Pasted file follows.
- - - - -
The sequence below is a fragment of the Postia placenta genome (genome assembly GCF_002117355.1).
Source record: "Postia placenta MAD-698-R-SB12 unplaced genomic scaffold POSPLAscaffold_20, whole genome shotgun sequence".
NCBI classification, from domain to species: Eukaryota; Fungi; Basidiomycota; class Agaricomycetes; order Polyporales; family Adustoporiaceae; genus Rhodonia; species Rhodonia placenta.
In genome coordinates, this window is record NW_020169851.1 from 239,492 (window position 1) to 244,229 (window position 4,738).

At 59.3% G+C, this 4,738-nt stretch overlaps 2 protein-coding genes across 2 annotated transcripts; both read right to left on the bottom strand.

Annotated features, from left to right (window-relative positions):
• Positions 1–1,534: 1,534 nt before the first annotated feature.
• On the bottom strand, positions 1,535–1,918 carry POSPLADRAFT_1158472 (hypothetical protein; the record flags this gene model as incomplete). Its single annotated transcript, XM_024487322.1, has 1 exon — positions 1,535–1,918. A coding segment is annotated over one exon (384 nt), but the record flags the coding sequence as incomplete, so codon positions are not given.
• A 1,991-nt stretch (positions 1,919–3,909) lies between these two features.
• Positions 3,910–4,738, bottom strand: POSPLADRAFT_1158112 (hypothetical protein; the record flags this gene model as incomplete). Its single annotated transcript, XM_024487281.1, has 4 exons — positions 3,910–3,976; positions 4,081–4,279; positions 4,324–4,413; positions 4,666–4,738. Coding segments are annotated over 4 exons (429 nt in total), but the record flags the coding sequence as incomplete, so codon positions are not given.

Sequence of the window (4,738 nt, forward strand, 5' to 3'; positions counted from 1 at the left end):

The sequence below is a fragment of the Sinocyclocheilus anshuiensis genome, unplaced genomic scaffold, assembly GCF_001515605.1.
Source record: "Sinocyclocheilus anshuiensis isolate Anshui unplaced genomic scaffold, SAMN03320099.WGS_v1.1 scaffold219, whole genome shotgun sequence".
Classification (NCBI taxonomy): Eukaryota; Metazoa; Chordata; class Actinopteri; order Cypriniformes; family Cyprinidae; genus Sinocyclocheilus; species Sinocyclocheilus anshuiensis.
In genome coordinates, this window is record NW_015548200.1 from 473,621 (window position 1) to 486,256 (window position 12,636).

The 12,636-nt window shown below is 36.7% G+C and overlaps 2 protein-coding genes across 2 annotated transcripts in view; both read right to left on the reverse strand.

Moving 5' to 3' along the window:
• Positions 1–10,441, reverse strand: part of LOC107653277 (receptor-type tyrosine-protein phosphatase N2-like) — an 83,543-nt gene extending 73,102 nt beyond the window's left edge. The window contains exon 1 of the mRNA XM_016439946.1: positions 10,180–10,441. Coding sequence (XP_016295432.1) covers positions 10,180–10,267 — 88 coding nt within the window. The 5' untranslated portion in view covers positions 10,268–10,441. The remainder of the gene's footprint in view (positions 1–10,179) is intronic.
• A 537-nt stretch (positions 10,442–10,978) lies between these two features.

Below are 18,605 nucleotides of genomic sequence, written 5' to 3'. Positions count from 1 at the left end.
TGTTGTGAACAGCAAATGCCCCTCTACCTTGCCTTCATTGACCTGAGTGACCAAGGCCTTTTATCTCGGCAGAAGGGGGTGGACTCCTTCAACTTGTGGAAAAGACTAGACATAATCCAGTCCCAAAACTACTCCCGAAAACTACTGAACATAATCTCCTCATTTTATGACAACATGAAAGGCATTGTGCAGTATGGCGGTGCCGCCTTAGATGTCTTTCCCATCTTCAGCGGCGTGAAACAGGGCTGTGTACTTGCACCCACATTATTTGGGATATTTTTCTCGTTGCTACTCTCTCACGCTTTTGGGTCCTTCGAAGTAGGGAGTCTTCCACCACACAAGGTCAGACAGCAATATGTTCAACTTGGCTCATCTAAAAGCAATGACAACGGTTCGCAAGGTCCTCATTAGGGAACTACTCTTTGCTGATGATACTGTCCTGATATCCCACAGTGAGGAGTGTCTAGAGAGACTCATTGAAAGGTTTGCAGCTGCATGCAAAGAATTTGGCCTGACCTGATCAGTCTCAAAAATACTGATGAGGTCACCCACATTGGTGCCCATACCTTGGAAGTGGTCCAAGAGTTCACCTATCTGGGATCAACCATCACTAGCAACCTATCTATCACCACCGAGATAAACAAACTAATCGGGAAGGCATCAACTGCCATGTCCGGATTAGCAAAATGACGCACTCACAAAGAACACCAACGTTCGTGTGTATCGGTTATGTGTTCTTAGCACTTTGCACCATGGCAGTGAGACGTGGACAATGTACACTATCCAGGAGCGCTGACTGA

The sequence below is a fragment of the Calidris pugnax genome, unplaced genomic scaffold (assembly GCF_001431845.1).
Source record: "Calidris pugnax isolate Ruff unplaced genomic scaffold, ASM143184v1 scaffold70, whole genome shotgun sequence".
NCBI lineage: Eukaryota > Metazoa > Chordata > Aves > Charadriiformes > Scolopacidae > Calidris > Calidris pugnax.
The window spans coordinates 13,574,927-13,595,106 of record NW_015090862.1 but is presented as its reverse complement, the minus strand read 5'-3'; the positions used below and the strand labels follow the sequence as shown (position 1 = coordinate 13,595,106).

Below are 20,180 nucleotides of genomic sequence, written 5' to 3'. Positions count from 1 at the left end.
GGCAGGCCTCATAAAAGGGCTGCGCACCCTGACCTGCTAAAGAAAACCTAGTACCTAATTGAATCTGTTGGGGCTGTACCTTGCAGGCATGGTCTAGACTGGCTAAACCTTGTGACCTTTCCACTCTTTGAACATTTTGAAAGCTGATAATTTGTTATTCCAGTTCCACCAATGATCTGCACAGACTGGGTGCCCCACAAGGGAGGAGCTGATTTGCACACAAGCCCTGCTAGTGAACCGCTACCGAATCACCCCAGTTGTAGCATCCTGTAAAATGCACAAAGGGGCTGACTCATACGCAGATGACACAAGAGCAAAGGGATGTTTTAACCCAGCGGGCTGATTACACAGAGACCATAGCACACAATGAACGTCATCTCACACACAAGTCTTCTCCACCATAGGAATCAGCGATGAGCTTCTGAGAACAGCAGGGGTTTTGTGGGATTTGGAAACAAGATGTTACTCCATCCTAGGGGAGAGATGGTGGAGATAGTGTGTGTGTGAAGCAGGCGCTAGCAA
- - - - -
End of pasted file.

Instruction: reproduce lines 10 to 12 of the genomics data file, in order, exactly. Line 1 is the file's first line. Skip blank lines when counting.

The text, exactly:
• Positions 3,910–4,738, bottom strand: POSPLADRAFT_1158112 (hypothetical protein; the record flags this gene model as incomplete). Its single annotated transcript, XM_024487281.1, has 4 exons — positions 3,910–3,976; positions 4,081–4,279; positions 4,324–4,413; positions 4,666–4,738. Coding segments are annotated over 4 exons (429 nt in total), but the record flags the coding sequence as incomplete, so codon positions are not given.

Sequence of the window (4,738 nt, forward strand, 5' to 3'; positions counted from 1 at the left end):

The sequence below is a fragment of the Sinocyclocheilus anshuiensis genome, unplaced genomic scaffold, assembly GCF_001515605.1.